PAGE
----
TO vs. THROUGH
Q: Josh, you recently co-authored a
paper on this subject: what were the
A: In the paper, Russell weighed in on the
big debate in the DC market place–what
is the optimal asset allocation strategy
for target date funds as a DC participant
approaches and subsequently enters
retirement? In that paper, we made two
1) A flat (static) post retirement glide
path is always optimal relative to a
2) More conservative allocations are
appropriate at and during retirement,
particularly in the early years when a
participant is most vulnerable to a
design, we believe a “To” glide path is
a better way to get participants
› A flat (static) post
retirement glide path is
always optimal relative to
a downward-sloping one.
allocations are appropriate
at and during retirement,
particularly in the early
years when a participant
is most vulnerable to a
Q: Why were you compelled to
write on this topic?
A: The industry has taken sides on how
to design glide paths at or near retirement.
The sides of the debate have been simplified
as “To vs. Through”. It’s a catchy phrase.
It rhymes, which is nice. But, we believe this
simplified categorization arbitrarily classifies
providers of target date funds based on
what the glide paths look like.
The trouble is, it implies that glide paths
like ours that don’t slope downwards after
retirement are somehow designed with
only the pre-retirement period in mind. That
mischaracterizes the debate. Indeed, it’s
a dangerous mischaracterization because
it encourages too much risk-taking at the
critical point of the whole program: the years
immediately before and after retirement.
When it comes to target date glide path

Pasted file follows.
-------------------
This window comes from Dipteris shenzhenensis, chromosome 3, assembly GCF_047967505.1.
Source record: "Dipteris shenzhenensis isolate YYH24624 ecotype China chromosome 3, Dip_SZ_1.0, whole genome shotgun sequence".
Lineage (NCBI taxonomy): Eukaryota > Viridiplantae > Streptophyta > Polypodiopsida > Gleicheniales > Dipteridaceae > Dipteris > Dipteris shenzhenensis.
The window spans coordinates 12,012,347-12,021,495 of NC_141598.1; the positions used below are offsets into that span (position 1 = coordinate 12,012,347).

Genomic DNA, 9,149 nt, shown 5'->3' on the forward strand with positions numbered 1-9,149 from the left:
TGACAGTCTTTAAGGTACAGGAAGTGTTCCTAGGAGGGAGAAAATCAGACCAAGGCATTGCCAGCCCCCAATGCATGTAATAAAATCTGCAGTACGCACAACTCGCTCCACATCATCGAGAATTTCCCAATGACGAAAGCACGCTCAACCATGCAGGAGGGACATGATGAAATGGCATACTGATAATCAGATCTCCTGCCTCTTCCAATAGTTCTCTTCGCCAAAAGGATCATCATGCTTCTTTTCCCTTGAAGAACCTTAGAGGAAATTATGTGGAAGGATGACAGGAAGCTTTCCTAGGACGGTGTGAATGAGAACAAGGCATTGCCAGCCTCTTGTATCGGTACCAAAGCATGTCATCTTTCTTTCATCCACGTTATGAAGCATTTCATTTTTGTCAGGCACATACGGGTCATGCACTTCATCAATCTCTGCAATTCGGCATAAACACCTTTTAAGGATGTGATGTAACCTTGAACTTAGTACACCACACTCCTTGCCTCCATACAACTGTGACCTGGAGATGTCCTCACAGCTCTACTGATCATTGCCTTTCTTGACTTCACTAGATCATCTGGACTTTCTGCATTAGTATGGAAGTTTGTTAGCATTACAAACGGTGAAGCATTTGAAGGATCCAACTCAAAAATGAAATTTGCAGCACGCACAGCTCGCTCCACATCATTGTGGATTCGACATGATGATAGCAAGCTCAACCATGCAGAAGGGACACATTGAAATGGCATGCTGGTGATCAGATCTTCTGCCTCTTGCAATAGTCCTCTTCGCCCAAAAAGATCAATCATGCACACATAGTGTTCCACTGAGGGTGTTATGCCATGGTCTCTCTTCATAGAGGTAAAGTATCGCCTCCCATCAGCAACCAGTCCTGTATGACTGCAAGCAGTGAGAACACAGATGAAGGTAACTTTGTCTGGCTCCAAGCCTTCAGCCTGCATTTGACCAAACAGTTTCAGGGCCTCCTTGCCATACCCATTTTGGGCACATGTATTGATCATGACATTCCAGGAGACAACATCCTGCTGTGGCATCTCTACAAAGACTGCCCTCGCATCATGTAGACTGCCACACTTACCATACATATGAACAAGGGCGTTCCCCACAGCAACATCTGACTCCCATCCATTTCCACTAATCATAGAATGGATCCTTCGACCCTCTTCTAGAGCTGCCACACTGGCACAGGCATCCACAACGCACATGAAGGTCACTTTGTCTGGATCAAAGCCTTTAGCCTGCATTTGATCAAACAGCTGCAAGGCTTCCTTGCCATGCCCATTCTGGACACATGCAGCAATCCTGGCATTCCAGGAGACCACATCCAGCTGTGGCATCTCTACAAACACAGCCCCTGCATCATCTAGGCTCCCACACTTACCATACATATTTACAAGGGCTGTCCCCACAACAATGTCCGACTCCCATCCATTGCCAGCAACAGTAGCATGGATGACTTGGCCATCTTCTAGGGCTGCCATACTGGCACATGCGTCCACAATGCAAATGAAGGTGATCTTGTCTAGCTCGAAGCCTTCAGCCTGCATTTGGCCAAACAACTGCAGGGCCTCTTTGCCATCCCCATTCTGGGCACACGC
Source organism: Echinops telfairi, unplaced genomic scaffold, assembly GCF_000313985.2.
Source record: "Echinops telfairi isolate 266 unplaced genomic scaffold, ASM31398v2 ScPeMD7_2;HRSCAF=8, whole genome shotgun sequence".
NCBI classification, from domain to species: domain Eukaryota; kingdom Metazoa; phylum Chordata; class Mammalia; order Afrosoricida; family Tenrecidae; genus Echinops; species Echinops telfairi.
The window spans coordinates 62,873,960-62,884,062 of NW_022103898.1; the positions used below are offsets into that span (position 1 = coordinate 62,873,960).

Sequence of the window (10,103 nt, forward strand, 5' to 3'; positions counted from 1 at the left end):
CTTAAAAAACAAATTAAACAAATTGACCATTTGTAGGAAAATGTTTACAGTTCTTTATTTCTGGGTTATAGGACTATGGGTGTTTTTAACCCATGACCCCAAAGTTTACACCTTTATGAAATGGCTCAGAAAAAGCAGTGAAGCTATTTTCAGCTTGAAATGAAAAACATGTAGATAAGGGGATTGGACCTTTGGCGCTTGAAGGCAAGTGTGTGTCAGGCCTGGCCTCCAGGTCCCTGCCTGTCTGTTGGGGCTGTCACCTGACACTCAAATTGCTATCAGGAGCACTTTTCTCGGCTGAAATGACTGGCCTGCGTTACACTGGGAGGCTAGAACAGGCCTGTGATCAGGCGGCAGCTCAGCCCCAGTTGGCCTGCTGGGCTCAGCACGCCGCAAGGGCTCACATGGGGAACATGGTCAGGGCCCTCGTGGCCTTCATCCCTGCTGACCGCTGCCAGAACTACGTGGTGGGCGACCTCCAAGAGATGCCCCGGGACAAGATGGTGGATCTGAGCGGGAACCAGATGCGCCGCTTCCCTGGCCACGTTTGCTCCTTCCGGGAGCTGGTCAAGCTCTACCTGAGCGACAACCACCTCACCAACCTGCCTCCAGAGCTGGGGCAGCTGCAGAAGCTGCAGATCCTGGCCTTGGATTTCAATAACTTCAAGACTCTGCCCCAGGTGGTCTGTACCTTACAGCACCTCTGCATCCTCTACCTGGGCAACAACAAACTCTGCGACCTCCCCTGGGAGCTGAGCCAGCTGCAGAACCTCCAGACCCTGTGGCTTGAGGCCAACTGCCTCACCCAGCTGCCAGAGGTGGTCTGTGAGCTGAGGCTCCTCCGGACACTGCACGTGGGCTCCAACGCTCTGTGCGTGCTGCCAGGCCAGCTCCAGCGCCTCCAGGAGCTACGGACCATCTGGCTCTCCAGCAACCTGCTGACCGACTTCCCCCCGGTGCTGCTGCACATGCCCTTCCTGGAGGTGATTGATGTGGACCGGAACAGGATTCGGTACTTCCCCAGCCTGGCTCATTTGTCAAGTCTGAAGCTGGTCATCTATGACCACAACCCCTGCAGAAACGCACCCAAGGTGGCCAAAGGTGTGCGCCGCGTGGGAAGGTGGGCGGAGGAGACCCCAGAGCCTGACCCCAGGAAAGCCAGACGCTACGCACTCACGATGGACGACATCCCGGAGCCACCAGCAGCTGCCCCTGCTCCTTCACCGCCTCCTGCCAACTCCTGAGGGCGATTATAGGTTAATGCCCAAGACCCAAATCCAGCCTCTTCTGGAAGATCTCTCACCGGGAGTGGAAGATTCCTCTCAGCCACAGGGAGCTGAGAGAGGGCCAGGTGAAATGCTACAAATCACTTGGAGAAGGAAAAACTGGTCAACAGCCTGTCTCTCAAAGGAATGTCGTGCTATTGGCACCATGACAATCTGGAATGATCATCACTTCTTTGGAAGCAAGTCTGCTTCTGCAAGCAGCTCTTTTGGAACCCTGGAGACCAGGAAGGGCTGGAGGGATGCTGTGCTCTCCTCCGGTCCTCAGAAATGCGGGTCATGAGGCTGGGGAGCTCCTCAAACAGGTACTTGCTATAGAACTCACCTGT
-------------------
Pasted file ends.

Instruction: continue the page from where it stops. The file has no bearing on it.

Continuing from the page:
Q: What if you want to help
participants post retirement?
Don’t you need a “Through”
manager that actively manages
their allocation post-retirement?
A: It’s true many participants will stay in
the plan. A static allocation is not reflective
of a lack of thoughtful analysis. As we’ve
demonstrated in our last paper, for any given
downward-sloping glide path, we can find a
flat one that is better in terms of the trade
off between return (measured by expected
ending wealth) and risk (measured by the
probability and size of shortfall.) This is
reflected in Figure 1 where the dots below
the efficient frontier represent various sloping
glide paths. The chart shows the expected
results of the flat outcome is always superior
to sloping ones.
We find flat glide paths superior to sloping
ones post-retirement because participants
are at their greatest risk the day they retire.
Therefore, it is sub-optimal to be exposed to
the highest level of investment risk in their
post-retirement years on that same day.
So, just because we advocate a conservative
and flat glide path doesn’t mean we don’t
care about participants post retirement.
We would actually prefer to be called a
Decumulation is different than accumulation
in a number of ways. There are many
variables and each particular participants’
situation may be quite different. A flat
and conservative glide path avoids over-engineering a solution for a group of
Graphic shown for illustrative
purposes to summarize the
analysis described. It is not
meant to represent an actual
represents predictions of
market prices and/or volume
patterns utilizing varying
analytical data. It is not
representative of a projection
of the stock market, or of
any specific investment.